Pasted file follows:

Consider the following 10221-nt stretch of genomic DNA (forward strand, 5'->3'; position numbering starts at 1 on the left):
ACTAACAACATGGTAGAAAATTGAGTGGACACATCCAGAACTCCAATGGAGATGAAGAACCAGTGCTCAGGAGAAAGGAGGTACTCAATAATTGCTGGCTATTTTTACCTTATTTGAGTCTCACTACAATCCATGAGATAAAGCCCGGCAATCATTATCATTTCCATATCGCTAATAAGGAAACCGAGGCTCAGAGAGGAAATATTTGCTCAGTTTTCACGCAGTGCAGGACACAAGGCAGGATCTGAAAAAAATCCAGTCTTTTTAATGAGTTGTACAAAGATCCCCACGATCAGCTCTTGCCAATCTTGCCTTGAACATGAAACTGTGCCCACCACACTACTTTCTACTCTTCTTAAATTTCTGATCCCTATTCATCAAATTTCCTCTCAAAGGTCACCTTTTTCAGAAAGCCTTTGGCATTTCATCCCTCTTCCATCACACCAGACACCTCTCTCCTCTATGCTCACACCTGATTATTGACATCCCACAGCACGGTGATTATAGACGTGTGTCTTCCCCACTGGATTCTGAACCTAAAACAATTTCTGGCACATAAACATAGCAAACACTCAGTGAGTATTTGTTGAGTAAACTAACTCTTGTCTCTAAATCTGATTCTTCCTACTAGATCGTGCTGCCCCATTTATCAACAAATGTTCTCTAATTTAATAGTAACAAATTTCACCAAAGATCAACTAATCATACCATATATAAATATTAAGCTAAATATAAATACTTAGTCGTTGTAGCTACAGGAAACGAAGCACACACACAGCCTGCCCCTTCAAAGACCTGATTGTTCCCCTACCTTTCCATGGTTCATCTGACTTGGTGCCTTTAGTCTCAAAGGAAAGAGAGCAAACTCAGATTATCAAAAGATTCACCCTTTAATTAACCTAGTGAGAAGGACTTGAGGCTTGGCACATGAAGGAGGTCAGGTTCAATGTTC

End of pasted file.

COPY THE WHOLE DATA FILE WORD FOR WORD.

Consider the following 10221-nt stretch of genomic DNA (forward strand, 5'->3'; position numbering starts at 1 on the left):
ACTAACAACATGGTAGAAAATTGAGTGGACACATCCAGAACTCCAATGGAGATGAAGAACCAGTGCTCAGGAGAAAGGAGGTACTCAATAATTGCTGGCTATTTTTACCTTATTTGAGTCTCACTACAATCCATGAGATAAAGCCCGGCAATCATTATCATTTCCATATCGCTAATAAGGAAACCGAGGCTCAGAGAGGAAATATTTGCTCAGTTTTCACGCAGTGCAGGACACAAGGCAGGATCTGAAAAAAATCCAGTCTTTTTAATGAGTTGTACAAAGATCCCCACGATCAGCTCTTGCCAATCTTGCCTTGAACATGAAACTGTGCCCACCACACTACTTTCTACTCTTCTTAAATTTCTGATCCCTATTCATCAAATTTCCTCTCAAAGGTCACCTTTTTCAGAAAGCCTTTGGCATTTCATCCCTCTTCCATCACACCAGACACCTCTCTCCTCTATGCTCACACCTGATTATTGACATCCCACAGCACGGTGATTATAGACGTGTGTCTTCCCCACTGGATTCTGAACCTAAAACAATTTCTGGCACATAAACATAGCAAACACTCAGTGAGTATTTGTTGAGTAAACTAACTCTTGTCTCTAAATCTGATTCTTCCTACTAGATCGTGCTGCCCCATTTATCAACAAATGTTCTCTAATTTAATAGTAACAAATTTCACCAAAGATCAACTAATCATACCATATATAAATATTAAGCTAAATATAAATACTTAGTCGTTGTAGCTACAGGAAACGAAGCACACACACAGCCTGCCCCTTCAAAGACCTGATTGTTCCCCTACCTTTCCATGGTTCATCTGACTTGGTGCCTTTAGTCTCAAAGGAAAGAGAGCAAACTCAGATTATCAAAAGATTCACCCTTTAATTAACCTAGTGAGAAGGACTTGAGGCTTGGCACATGAAGGAGGTCAGGTTCAATGTTC